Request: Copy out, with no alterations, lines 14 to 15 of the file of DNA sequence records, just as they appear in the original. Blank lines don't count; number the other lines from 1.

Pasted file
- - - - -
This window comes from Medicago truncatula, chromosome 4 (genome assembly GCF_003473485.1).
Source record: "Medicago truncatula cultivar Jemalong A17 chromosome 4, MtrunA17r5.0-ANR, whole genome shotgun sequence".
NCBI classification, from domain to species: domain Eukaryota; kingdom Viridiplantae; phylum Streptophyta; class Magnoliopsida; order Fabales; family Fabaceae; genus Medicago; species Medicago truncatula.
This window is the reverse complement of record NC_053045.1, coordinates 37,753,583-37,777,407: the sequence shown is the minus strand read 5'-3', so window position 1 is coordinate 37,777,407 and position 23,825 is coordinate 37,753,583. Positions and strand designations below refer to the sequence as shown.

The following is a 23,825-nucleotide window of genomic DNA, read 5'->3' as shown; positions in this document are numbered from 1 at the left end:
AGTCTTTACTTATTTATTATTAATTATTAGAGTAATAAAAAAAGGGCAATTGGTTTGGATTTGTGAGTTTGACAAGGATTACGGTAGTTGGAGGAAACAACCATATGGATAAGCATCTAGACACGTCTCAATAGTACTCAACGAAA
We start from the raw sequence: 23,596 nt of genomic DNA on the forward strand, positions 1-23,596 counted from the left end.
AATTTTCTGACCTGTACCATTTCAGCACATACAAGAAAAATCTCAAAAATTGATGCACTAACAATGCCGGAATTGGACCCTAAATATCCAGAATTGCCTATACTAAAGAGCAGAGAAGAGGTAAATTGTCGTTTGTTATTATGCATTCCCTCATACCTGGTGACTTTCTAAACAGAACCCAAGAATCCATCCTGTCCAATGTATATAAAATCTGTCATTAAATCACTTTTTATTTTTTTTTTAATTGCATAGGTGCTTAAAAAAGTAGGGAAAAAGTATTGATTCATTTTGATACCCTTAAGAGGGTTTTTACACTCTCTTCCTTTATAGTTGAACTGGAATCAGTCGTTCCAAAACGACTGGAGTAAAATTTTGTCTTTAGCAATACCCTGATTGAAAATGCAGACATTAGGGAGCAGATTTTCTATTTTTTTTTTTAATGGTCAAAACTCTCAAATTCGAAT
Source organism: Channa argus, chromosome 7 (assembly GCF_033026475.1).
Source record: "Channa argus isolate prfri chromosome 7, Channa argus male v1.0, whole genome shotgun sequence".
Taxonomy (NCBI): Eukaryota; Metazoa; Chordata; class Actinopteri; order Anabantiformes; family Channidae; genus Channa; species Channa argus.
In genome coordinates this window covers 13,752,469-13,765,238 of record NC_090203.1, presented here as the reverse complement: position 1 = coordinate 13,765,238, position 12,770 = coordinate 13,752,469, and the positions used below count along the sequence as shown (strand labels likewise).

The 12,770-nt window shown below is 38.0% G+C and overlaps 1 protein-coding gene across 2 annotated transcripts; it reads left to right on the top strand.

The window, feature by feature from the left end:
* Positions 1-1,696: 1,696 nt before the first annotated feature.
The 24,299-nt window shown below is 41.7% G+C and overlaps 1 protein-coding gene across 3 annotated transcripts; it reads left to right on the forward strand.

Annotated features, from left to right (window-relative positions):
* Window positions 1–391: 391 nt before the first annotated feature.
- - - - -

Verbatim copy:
The window, feature by feature from the left end:
* Positions 1-1,696: 1,696 nt before the first annotated feature.